So we’ve gone over offense, but what about defense? Well besides your basic vitality stat which increases your health, there’s armor found around the world that you can equip. From my experience, the only matching armor sets come from the six tribes, and you’re more likely to mix and match more powerful armor you’ve found around the world as your journey continues. Armor pieces include Head, Face, Torso, Legs, Left and Right Shoulders, and Back. Face is the armor you’ll find the least of, so you may keep a piece equipped for the rest of your adventure if you manage to find one. Head armor consists of a variety of hats, masks, and helmets, of which helmets are typically the strongest. Unfortunately, this means you may not get to see your character’s face often and you may see a duck or weird purple koala staring back at you, rather than the ronin rodent you started out with. Torso and leg armor are pretty self explanatory, with plenty of different jackets, shirts, pants, and skirts you can equip, and back armor is just a backpack that helps slightly increase your armor rating. Shoulder pads can be annoying if you prefer the left and right to match, and it might take you a while to find two of the same type, and even then their stats may not be the same. Most armor pieces can also have add-ons put on them to improve your armor rating even more, although these add-ons are typically different from the ones you put on your weapons. The lack of hand and foot armor, while an interesting choice, doesn’t seem to matter much, with many pieces of leg armor also having connected foot pieces. It could be seen by some as a detriment, but it’s nice to have a few less pieces of armor to deal with.

Some armor can also increase your resistance to dangerous biomes, and can provide a little extra support to your natural resistances that you may have unlocked by spending bio-points. There is also at least one armor set that makes you completely resistant to a specific type of hazard, but it’s not clear whether there’s armor like this for each type of hazardous area, so it’s best to spend a few bio-points on resistances if you can. Luckily most of these hazardous areas can be avoided if you don’t have the necessary equipment, but may be beneficial to explore later on for extra parts and rare items.

Over the course of your adventure, you acquire several different mounts and vehicles. The biological mounts are faster than running but it never felt like the increase was very substantial. The few vehicles you obtain are useful for traversing through rougher areas and help provide a faster alternative than just going around, however, going around these sections may be useful for finding weapons parts and other items you may not have found otherwise.

The four big bosses, known as both World-Eaters and Puffs, while interesting in appearance, are all relatively similar mechanically. These bosses can be fought in any order, as long as you’ve encountered the right characters for their respective quests. The first World-Eater I encountered in my first playthrough actually happened to be the most unique as it’s the only one that literally eats you and you can die from…well…getting stuck in its butthole.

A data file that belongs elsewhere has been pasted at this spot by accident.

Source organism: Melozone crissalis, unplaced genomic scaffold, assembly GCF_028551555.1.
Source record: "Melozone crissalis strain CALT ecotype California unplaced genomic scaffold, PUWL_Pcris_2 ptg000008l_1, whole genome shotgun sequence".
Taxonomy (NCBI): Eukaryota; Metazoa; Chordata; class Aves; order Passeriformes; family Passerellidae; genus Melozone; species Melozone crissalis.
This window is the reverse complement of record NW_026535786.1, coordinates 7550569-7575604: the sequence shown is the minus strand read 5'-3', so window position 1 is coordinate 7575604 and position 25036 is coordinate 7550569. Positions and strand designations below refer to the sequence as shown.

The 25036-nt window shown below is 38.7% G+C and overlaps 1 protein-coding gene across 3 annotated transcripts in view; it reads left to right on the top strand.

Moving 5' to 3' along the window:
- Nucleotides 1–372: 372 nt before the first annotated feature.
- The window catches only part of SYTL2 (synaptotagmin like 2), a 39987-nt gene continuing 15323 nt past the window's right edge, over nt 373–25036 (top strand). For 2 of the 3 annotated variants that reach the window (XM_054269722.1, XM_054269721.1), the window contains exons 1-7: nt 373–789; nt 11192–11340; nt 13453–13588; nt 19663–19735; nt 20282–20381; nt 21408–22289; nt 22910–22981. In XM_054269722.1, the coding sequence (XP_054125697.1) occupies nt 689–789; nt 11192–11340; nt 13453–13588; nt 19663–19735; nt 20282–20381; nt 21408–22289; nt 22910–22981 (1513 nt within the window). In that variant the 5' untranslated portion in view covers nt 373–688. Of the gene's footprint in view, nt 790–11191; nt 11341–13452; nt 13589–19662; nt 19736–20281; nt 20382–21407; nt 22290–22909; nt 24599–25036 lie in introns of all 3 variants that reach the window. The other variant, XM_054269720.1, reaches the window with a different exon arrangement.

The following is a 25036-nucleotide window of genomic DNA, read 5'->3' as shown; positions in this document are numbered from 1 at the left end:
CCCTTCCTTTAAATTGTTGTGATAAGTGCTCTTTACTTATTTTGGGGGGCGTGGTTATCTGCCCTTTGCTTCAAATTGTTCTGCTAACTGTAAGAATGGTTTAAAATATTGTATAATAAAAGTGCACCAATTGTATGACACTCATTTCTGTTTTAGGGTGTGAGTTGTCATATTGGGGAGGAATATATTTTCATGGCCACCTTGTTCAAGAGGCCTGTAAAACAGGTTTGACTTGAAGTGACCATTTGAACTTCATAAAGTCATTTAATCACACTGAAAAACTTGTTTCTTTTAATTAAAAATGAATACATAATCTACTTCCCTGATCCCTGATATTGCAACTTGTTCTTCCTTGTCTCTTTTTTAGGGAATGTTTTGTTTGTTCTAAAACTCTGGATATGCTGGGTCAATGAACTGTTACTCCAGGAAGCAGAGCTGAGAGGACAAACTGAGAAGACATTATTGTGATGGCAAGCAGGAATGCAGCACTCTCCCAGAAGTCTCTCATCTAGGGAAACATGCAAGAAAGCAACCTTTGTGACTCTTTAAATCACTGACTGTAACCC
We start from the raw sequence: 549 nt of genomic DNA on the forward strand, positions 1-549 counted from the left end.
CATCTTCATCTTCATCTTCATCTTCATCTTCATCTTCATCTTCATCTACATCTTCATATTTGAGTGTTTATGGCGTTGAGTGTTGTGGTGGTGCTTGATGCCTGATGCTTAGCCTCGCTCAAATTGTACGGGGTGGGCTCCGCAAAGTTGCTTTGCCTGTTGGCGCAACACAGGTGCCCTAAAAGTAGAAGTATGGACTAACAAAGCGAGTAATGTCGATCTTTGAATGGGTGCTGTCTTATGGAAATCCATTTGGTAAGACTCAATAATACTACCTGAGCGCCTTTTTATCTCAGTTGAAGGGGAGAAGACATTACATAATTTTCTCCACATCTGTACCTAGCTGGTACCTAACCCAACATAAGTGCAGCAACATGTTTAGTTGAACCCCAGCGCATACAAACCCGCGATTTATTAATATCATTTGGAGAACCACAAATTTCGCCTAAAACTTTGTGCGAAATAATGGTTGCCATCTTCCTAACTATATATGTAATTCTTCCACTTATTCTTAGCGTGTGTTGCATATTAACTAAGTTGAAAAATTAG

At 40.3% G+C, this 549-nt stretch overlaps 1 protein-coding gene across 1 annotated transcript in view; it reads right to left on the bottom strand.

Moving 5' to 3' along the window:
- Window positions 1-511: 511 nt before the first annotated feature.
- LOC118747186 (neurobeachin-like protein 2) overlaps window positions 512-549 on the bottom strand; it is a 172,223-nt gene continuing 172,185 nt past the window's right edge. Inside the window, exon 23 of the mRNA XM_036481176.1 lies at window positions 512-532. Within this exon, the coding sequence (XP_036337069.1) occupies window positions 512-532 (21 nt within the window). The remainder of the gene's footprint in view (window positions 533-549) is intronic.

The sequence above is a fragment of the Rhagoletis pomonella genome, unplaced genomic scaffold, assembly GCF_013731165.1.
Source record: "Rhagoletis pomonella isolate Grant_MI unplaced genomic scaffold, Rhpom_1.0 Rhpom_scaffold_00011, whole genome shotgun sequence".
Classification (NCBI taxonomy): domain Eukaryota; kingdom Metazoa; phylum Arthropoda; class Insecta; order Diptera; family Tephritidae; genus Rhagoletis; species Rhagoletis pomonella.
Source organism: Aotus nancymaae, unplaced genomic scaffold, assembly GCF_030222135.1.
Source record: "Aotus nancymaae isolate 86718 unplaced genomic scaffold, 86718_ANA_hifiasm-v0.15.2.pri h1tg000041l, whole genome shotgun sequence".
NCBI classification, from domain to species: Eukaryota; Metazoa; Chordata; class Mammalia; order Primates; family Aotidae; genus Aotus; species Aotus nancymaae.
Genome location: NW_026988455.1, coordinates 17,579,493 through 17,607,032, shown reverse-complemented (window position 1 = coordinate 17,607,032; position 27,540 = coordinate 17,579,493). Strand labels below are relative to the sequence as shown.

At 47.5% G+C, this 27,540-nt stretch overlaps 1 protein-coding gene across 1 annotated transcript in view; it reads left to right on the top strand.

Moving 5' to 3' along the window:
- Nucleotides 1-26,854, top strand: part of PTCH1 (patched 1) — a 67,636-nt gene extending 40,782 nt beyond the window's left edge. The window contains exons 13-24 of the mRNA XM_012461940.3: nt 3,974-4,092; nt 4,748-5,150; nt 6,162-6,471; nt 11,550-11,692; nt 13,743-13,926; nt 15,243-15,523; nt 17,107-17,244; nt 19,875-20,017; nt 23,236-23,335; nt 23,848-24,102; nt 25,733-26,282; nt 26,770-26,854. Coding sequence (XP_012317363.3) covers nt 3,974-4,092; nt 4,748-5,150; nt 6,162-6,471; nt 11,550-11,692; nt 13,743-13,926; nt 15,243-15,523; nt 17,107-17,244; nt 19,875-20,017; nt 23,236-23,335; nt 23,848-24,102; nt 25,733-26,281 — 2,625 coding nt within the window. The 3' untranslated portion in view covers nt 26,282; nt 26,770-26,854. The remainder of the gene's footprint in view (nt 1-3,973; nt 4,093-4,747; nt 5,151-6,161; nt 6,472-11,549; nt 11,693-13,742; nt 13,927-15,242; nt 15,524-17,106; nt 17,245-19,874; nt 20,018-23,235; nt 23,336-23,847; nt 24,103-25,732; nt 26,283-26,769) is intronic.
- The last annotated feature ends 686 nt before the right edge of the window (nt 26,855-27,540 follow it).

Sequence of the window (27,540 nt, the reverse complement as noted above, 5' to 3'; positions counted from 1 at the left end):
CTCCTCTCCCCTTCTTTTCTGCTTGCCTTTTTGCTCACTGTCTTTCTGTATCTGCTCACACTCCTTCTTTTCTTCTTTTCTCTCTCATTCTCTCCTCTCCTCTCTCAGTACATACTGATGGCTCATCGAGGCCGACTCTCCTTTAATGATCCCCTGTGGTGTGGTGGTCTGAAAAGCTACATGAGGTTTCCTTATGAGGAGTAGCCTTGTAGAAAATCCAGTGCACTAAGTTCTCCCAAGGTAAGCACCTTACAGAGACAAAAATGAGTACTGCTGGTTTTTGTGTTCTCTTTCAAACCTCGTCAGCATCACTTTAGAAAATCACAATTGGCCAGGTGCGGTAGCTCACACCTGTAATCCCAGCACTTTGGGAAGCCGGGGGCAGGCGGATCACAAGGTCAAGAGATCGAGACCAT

The second World-Eater I encountered happened to be the most difficult and there’s a bit of a contrast between what you’re told to do and the easier method. You’re also stuck on a vehicle for the first phase of all of these fights, which decreases the opportunity for cool martial arts boss fight moments. If your game is a martial arts fantasy, players likely want to see some cool martial arts action especially when it comes to bosses, not running around in a vehicle or on a mount for half (or more) of each boss fight.

I played more of new game plus than I expected, because I wanted to see how things might have changed from my first playthrough (and needed to take more screenshots, of course). In new game plus, you start at the Tree of Life and have the choice to join any of the six tribes, the issue is you don’t keep the fast travel points you’ve unlocked, so you have to re-explore the map to find out where each tribe is located unless you can conveniently remember.

Also remember those mounts and vehicles I mentioned earlier? In New Game Plus you only keep the last biological mount you used and have to re-unlock the others, meaning you have to fully redo the questlines that give you them. This wouldn’t be so bad if it just automatically gave them to you once you reached the right characters and talked to them a few times, but you have to redo all of the material gathering as well. Additionally, you also have to re-obtain any side quests you didn’t finish in your first playthrough, which you will once again have to remember the locations for.

Biomutant is a cool game with gorgeous visuals, plenty of familiar mechanics, some neat ideas, and a lot of heart, but as a whole has a very flawed execution. The lack of combo variety, repetitiveness, and unengaging story keep it from living up to its full potential. It would be interesting to see what the team at Experiment 101 could do with a sequel by taking criticisms to heart and building on the mechanics they already have in place. If you still have any interest in Biomutant now that many initial impressions have been revealed, then I’d recommend at least trying it and playing past the first few hours at the very least.

Biomutant is available on Xbox One and Xbox Series X/S, PlayStation 4 and PlayStation 5, and PC via Steam.

A code was provided by the publisher.

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Erroll Maas
Erroll is a writer with an enthusiastic love of Japanese monsters and the games which feature them, from Pokemon to Power Rangers to Pacific Rim and everything in between. You can learn more about this and plenty of other games and nerdy things by following @errollm